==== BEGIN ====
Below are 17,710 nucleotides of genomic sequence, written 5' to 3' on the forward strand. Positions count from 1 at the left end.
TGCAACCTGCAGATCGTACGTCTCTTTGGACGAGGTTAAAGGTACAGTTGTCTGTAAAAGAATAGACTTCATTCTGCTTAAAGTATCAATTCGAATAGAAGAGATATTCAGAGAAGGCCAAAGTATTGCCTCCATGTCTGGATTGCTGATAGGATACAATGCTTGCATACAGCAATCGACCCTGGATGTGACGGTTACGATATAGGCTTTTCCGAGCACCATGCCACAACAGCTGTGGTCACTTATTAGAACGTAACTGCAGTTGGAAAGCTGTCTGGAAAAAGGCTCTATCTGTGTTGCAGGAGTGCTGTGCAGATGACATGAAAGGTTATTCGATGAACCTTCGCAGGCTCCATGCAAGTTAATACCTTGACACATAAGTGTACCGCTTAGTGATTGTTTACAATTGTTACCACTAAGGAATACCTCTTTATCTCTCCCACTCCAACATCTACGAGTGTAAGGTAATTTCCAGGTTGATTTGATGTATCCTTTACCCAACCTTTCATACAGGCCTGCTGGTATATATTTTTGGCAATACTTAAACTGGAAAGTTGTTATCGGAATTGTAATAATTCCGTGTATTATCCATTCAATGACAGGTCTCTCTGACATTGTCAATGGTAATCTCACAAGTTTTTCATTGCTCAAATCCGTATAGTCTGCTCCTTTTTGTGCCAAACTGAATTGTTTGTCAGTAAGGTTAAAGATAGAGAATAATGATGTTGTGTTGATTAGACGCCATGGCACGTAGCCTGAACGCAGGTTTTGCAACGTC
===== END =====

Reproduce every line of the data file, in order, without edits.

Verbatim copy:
Below are 17,710 nucleotides of genomic sequence, written 5' to 3' on the forward strand. Positions count from 1 at the left end.
TGCAACCTGCAGATCGTACGTCTCTTTGGACGAGGTTAAAGGTACAGTTGTCTGTAAAAGAATAGACTTCATTCTGCTTAAAGTATCAATTCGAATAGAAGAGATATTCAGAGAAGGCCAAAGTATTGCCTCCATGTCTGGATTGCTGATAGGATACAATGCTTGCATACAGCAATCGACCCTGGATGTGACGGTTACGATATAGGCTTTTCCGAGCACCATGCCACAACAGCTGTGGTCACTTATTAGAACGTAACTGCAGTTGGAAAGCTGTCTGGAAAAAGGCTCTATCTGTGTTGCAGGAGTGCTGTGCAGATGACATGAAAGGTTATTCGATGAACCTTCGCAGGCTCCATGCAAGTTAATACCTTGACACATAAGTGTACCGCTTAGTGATTGTTTACAATTGTTACCACTAAGGAATACCTCTTTATCTCTCCCACTCCAACATCTACGAGTGTAAGGTAATTTCCAGGTTGATTTGATGTATCCTTTACCCAACCTTTCATACAGGCCTGCTGGTATATATTTTTGGCAATACTTAAACTGGAAAGTTGTTATCGGAATTGTAATAATTCCGTGTATTATCCATTCAATGACAGGTCTCTCTGACATTGTCAATGGTAATCTCACAAGTTTTTCATTGCTCAAATCCGTATAGTCTGCTCCTTTTTGTGCCAAACTGAATTGTTTGTCAGTAAGGTTAAAGATAGAGAATAATGATGTTGTGTTGATTAGACGCCATGGCACGTAGCCTGAACGCAGGTTTTGCAACGTC